Monday, October 11, 2010

The Will

Because I never want to come across as a know-it-all, I tend to avoid giving advice on my blog.  Goodness knows I do not have it all figured out when it comes to raising my children or teaching them to obey.

There are days like last Saturday when the younger kids and I were watching Gavin and Maddie's soccer game.  I was nursing Alaine in a lawn chair and Benjamin was clinging to my leg, loudly wailing about walking to the swing set .  Brian is the team's assistant coach and, though he could hear Benjamin from his position on the field, he couldn't come to my rescue.  It got so embarrassing that I ended up taking Alaine and Benjamin and innocent Owen to the van, but Benjamin kept crying and drooling and throwing a great big fit.  When we returned to the sidelines, he continued whining for the remainder of the game time!  I was ready to pull my hair out...or go hide. 

One of the most profound ideas I've heard came from 20th century English educator, Charlotte Mason.  She said that the so-called strong-willed child is not strong-willed at all, but rather weak-willed!  And the more I think about it, the more I am convinced it is true.  When my toddler refuses to do what he is asked (or relentlessly begs to play on the swings after I've told him no), it is not that he is not displaying a strong will but rather a weak one that has not learned to reign itself in.  The weak will must be trained to control itself and become strong against the need to demand its own way. 

All children must be taught self-control and two of my children have been particularly weak-willed, so what have I done to train them?

1) Mean what I say.  If I say, "No, we cannot go to the swings right now,"  I don't back down even if he whines, kicks, squeals, lays on the ground, etc.  I don't allow that ugly behavior and I don't give in to it either.

2) Be consistent.  I mean what I say every time.  I don't allow my child an unacceptable action one day and then correct it the next.  I have a tough time with this when I have a nursing infant because it is so much easier to give in when I am glued to the couch, but I try to be consistent because the end result is so worth it!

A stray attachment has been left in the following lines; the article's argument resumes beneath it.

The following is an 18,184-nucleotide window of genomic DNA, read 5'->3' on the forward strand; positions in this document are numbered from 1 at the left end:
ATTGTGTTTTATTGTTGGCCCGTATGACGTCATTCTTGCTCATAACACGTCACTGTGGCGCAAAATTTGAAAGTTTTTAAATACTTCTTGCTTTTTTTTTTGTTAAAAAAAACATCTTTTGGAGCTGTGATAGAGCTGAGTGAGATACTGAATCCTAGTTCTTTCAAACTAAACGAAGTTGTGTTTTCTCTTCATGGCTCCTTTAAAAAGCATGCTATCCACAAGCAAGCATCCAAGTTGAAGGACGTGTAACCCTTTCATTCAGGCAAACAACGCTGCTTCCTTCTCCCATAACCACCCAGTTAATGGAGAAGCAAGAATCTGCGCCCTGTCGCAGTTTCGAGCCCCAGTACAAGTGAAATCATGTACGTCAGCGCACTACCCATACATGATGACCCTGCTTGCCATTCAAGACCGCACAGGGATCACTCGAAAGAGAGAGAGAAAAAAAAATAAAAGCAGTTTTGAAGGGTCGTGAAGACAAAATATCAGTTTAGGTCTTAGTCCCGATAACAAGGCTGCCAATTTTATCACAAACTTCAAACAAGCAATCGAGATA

3) Lead with a strong will.  I remember a particular incident when Maddie was  two years old.  My sister complimented her on her new pajamas and I asked her to say thank you.  She wouldn't.  I asked her again and she refused.  Though my sister didn't mind not being thanked and I knew it was a minor offense, the major issue at hand was stubbornness and a lack of obedience.  Maddie and I spent over twenty minutes in quiet battle, with me insisting she tell her aunt thank you.  I did not back down and she eventually said thank you! 

4) Speak in love, not anger.  It is so much easier to display my own weak will by getting angry and yelling, but by remaining calm, I set a better example and usually see better results.

Are the  results are worth the frustration and the time?  I have experienced it first hand.   Maddie is truly my strong-willed girl now!  She is feisty and opinionated and strong, but she is also obedient and submissive and a joy and pleasure to be around. 


  1. Oh my goodness... you don't know how much I needed to read this today. Peanut is definitely my STRONG WILLED CHILD, but instead of hanging on my leg whining, he would have bolted and gone on his own. I would be yelling at him from the sidelines or chasing him down while nursing the babe. I am at my wits end and have DONE EVERYTHING that the books say to do! I am in SURVIVAL mode with this kiddo! :) Thanks for the insight!

  2. Thank you! These were excellent and timely reminders for me as well.

  3. I love CM too. And good for you for getting to the heart of the matter -- her attitude, and addressing that rather than solely her behavior!

  4. With just one "weak-willed" child at my house, my days can be challenging. God bless you for having the grace to train your two like that plus your others!

  5. YES YES YES YES YES and YEEEEEEEEEEEESSS!! it's so nice to see another momma on the same lines as me! i saw an incident today where the momma gave right on in to the's so frustrating to see, and i realize i parent MY children and no one elses. :)

  6. Wonderful post! I, too, have been intrigued by the idea that what most people call a "strong willed" child is essentially a "weak willed" one. I also agree that it is worth it in the long run to train the weak will (even if it is my own).

  7. I so needed this today! We've been struggling with Jonathan's weak will while still working on Emahry's a little as well and with the baby beginning to show some weakness of will, too. Needless to say it's been tough. My weakness of will has been emerging more. Thank you for the reminder to practice self-control when teaching my littles to do the same. I'm going to start by making sure I'm training my own weak will today.

    Hope your day is filled with blessings!

  8. I love your list! I read the same quote from CM about a year and a half ago and I remember pausing as well...

    You are doing good Mama!


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